So all in all, it’s fascinating to consider that all of this was seeded by a dodgy drawing of a robot kangaroo (folded into an envelope!) sent to Aurealis, back when I was still in high school. I can thank both my training as an illustrator, and the slow creep up the professional ladder, on a decade or so of small press work, and the support of everyone else behind these small experimental magazines, many of whom have gone on to international acclaim as authors, illustrators and editors.
Shaun Tan grew up in the northern suburbs of Perth, Western Australia. In school he became known as the ‘good drawer’ which partly compensated for always being the shortest kid in every class. He graduated from the University of WA in 1995 with joint honours in Fine Arts and English Literature, and currently works full time as a freelance artist and author in Melbourne.
Shaun began drawing and painting images for science fiction and horror stories in small-press magazines as a teenager, and has since become best known for illustrated books that deal with social, political and historical subjects through surreal, dream-like imagery. Books such as The Rabbits, The Red Tree, Tales from Outer Suburbia and the acclaimed wordless novel The Arrival have been widely translated and enjoyed by readers of all ages. Shaun has also worked as a theatre designer, and worked as a concept artist for the films Horton Hears a Who and Pixar’s WALL-E, and directed the Academy Award winning short film The Lost Thing with Passion Pictures Australia. In 2011 he received the prestigious Astrid Lindgren Memorial Award, honouring his contribution to international children’s literature.
I’ve invited a number of people who have published in indie press and are professionals in the field to write about their experiences. Today, Angela Slatter shares some tips.
Let me start out by saying that over the past six years I’ve worked with and encountered a lot of small and indie presses, both in the Land of Oz and overseas. So, this is not directed at anyone in particular – although if you happen to recognise yourself in any of this … well, maybe consider pulling your socks up … or pat yourself on the back, as the case may be.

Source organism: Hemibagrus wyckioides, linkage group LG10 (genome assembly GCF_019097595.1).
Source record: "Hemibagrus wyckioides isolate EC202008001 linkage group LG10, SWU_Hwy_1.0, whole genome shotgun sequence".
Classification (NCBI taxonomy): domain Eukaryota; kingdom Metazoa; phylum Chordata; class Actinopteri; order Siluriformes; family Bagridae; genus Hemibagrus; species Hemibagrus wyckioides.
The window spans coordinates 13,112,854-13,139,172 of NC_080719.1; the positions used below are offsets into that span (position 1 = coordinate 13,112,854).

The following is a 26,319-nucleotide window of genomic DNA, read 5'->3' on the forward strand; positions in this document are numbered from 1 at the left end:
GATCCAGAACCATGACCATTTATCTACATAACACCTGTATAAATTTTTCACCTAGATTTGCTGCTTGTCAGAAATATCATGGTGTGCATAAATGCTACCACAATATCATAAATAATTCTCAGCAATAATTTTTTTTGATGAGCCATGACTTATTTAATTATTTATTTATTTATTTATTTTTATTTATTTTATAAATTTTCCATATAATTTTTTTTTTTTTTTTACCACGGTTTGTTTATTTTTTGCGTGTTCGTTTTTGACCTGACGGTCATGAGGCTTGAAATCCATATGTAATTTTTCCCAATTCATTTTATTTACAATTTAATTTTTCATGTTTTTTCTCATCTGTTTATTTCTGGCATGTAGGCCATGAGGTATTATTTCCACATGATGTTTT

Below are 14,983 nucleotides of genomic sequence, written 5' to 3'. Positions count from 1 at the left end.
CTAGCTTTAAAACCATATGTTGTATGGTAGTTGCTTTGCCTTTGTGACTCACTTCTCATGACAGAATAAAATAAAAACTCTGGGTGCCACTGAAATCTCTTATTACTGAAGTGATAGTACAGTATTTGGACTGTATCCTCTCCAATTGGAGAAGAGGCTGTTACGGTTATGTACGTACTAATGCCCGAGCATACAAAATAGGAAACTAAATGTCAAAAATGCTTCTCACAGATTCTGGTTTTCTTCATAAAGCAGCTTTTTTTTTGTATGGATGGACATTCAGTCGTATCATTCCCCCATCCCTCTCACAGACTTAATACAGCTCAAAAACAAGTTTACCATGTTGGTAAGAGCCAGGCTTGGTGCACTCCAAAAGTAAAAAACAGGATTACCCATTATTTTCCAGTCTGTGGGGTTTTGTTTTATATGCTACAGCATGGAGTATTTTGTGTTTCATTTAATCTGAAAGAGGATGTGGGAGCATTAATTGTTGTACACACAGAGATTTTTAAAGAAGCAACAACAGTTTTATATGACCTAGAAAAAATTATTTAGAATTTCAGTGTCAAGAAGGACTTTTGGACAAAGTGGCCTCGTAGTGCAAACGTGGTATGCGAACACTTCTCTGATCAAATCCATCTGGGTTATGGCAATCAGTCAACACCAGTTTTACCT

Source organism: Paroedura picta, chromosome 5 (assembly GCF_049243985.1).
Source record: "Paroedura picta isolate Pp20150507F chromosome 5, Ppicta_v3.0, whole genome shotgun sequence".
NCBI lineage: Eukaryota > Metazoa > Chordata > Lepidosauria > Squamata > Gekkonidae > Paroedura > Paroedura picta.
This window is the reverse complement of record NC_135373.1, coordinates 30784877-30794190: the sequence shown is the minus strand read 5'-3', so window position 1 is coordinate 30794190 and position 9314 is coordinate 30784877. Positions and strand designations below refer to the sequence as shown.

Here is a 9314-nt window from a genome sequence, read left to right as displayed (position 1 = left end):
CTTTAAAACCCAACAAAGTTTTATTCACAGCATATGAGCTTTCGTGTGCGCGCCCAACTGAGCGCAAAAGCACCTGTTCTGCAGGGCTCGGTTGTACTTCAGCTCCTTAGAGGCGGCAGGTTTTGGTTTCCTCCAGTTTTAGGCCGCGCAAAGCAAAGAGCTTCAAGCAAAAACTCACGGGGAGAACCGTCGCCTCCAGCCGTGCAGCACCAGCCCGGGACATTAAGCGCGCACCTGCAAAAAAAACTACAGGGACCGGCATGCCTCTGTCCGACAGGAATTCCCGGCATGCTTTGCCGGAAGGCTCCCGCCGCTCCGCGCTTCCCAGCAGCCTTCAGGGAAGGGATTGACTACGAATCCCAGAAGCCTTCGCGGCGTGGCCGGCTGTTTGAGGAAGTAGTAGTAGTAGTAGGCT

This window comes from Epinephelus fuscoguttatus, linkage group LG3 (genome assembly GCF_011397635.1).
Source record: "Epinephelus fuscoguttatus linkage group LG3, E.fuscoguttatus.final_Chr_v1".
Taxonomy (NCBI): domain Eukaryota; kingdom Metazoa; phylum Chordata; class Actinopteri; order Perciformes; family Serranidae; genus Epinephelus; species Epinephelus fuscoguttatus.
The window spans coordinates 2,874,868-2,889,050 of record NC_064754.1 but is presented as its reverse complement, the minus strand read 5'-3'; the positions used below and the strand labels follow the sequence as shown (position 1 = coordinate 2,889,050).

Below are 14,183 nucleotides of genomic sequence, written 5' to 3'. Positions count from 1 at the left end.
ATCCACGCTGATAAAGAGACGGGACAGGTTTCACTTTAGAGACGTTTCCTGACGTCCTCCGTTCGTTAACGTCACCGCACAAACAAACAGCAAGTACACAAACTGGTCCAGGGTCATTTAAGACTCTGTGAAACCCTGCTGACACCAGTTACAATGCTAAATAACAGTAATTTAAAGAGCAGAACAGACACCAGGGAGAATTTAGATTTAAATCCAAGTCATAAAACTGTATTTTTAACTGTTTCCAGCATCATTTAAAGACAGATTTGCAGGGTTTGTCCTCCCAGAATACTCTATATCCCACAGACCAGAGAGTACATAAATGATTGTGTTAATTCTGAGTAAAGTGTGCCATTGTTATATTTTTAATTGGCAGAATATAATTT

I’ve had good experiences and I’ve had bad experiences and I think the most useful thing I can do is outline some traps for young players. Even though I no longer work for a writers centre, I still have a burning proselytising zeal to make people understand that an informed writer is a responsible writer and vice versa. So, I give you information; convert it to knowledge and use it wisely.
The good stuff about small/indie press? This has included:
- fast turnaround times
- lovely interactions with people who are not faceless drones in a giant corporation
- the chance to have a lot more input on the appearance of my books than I would otherwise have had with a big publisher
- I’ve made friends
- Small/indie press is the home of the anthology!
- in the case of my two short story collections, I have two books that are beautiful and of which I am very proud.
One really good reason why the small/indie* publisher is a good place for a newbie author to start is that they will take the short story collections that the big publishers won’t unless your name is Miéville. Big publishers have an economic imperative – they need to make money and experience has shown that no-name authors with short story collections very seldom make money (at least not for trade publishers). I’m sorry it’s true – deal with it. No one gets to buy their beers with artistic credit.
A small/indie press is most likely run as someone’s night job – it’s a matter of passion rather than economics. So, there’s a good chance that a small/indie press will be more willing to take a chance on you than one of the mega-publishers.
Here’s another thought: in the current economic climate where the biggies are having trouble (a) making their business pay and (b) coming to terms with the ebook threat (cue dah-dah-dah music, attach twirly waxed moustache to ebook), the savvy small/indie publisher can find a warm cosy home with a fireplace, two wing-back chairs and several tortoise-shell cats purring loudly.
These are the highlights, things to be aware of, not an exhaustive list.
A book is a product. It is designed to be sold. It should look like something for which someone will willingly part with their hard-earned cash. There are still some small/indie presses who don’t get this. A book from a small/indie press should look no different to one produced by a trade publisher. No different.
It should not look self-published. It shouldn’t have tacky stock images on the cover with the world’s ugliest font over the top. The binding should not be wonky, the margins and spacing should look exactly like those in a book from Hachette or HarperCollins. The book should be proofread professionally – “infelicities” in the text must be taken care of – and if an author supplies a list of amendments to make because they’ve found spelling mistakes, then please, please, please for everyone’s sake, those changes should be made.